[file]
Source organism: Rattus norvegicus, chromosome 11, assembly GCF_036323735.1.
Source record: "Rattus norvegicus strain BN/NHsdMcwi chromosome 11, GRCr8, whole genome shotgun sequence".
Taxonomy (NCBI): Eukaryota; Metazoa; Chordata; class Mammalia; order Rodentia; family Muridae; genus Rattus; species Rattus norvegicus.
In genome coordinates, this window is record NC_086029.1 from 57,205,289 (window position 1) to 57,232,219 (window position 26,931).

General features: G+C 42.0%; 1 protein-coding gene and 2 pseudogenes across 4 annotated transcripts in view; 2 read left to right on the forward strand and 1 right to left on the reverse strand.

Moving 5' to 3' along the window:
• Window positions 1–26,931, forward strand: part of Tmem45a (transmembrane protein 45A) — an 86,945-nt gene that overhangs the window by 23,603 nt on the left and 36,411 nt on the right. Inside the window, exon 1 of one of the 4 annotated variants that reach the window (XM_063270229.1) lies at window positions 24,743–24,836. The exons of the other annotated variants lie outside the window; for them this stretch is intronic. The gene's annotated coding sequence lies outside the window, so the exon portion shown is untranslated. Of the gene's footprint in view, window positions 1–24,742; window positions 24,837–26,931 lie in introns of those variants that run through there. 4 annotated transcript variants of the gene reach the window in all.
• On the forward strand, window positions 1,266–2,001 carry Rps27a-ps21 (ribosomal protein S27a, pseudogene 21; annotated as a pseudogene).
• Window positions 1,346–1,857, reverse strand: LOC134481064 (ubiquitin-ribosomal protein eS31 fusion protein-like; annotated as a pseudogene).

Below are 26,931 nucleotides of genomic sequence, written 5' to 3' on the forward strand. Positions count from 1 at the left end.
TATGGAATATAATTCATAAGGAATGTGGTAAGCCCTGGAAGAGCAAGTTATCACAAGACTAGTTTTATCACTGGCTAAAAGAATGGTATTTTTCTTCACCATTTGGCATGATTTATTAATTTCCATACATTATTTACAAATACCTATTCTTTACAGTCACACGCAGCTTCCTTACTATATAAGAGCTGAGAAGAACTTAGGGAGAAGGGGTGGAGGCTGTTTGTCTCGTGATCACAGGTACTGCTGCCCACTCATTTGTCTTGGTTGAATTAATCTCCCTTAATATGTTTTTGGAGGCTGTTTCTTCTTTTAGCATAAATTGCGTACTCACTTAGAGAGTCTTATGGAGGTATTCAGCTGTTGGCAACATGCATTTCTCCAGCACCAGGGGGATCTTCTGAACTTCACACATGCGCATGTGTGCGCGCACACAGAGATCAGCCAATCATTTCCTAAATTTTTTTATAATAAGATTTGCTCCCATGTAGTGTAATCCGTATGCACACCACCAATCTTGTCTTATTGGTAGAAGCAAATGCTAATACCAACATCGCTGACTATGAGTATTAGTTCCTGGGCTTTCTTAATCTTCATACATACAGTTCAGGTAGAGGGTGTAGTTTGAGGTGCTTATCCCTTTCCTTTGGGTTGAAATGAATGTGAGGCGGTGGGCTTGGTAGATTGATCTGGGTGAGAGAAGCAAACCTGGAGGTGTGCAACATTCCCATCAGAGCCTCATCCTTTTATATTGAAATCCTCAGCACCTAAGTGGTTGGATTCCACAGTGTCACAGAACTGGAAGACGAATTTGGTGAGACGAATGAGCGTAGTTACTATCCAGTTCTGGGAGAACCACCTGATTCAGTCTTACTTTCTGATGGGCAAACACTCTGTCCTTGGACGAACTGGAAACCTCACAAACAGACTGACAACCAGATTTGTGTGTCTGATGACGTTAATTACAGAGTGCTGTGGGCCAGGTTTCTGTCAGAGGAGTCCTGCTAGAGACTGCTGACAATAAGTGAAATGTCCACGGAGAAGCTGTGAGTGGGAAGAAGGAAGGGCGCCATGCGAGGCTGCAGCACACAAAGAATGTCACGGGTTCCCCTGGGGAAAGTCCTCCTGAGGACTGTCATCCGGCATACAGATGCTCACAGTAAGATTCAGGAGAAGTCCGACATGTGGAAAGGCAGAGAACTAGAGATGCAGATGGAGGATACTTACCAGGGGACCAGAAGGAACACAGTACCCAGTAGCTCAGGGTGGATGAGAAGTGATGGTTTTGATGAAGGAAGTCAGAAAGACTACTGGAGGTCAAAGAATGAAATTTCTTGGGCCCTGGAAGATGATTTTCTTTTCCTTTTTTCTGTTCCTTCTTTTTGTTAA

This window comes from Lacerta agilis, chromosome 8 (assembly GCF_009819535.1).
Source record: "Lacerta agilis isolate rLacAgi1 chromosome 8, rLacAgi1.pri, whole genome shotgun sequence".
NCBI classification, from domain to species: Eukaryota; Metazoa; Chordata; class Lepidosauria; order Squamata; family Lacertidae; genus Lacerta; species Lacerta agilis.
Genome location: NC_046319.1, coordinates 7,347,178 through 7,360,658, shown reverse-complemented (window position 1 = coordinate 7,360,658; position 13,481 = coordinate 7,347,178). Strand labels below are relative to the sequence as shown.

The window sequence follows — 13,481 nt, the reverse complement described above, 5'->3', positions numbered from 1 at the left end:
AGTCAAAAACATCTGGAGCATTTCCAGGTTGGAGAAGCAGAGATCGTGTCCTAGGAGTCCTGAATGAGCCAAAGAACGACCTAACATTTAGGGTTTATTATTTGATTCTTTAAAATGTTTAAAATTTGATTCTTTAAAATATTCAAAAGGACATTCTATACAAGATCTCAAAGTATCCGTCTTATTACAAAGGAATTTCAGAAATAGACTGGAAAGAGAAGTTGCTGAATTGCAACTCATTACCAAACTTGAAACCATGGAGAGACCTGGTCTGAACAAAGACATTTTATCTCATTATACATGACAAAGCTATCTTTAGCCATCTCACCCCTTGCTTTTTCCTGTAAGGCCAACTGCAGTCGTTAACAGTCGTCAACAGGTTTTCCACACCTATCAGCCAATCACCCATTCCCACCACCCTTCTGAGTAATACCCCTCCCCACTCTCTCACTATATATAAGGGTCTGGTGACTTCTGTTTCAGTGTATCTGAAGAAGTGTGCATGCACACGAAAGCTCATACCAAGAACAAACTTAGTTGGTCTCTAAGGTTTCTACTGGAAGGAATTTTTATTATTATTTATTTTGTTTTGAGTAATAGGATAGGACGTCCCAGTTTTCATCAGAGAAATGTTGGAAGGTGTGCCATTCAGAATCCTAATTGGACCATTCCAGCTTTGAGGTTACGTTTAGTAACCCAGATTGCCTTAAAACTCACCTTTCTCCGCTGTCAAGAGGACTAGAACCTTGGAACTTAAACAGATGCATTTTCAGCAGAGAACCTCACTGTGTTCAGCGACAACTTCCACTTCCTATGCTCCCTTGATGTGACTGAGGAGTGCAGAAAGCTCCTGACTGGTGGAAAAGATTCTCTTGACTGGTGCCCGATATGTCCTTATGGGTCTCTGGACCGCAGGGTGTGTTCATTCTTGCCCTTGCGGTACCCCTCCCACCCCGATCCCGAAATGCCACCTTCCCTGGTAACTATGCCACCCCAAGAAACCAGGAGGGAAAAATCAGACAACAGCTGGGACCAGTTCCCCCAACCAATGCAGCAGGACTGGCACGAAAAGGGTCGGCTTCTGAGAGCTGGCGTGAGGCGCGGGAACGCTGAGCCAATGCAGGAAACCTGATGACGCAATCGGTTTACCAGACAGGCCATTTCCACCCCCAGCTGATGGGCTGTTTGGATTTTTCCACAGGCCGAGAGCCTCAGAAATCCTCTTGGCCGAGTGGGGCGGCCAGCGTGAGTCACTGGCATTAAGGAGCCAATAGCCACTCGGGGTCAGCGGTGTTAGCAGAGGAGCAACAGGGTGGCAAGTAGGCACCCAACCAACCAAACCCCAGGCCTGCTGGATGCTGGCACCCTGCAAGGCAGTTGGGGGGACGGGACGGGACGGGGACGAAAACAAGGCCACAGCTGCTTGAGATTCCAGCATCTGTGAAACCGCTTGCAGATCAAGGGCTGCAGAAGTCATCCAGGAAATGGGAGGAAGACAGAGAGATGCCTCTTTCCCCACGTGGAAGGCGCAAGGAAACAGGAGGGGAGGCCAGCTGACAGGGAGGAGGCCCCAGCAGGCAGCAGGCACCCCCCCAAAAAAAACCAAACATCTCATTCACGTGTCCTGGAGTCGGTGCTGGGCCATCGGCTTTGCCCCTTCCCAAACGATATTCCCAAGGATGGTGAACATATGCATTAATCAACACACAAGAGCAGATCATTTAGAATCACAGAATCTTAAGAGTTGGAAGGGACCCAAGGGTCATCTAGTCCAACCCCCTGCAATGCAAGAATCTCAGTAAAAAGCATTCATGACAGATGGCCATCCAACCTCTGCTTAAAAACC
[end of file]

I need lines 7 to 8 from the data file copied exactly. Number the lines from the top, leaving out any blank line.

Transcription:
• Window positions 1–26,931, forward strand: part of Tmem45a (transmembrane protein 45A) — an 86,945-nt gene that overhangs the window by 23,603 nt on the left and 36,411 nt on the right. Inside the window, exon 1 of one of the 4 annotated variants that reach the window (XM_063270229.1) lies at window positions 24,743–24,836. The exons of the other annotated variants lie outside the window; for them this stretch is intronic. The gene's annotated coding sequence lies outside the window, so the exon portion shown is untranslated. Of the gene's footprint in view, window positions 1–24,742; window positions 24,837–26,931 lie in introns of those variants that run through there. 4 annotated transcript variants of the gene reach the window in all.
• On the forward strand, window positions 1,266–2,001 carry Rps27a-ps21 (ribosomal protein S27a, pseudogene 21; annotated as a pseudogene).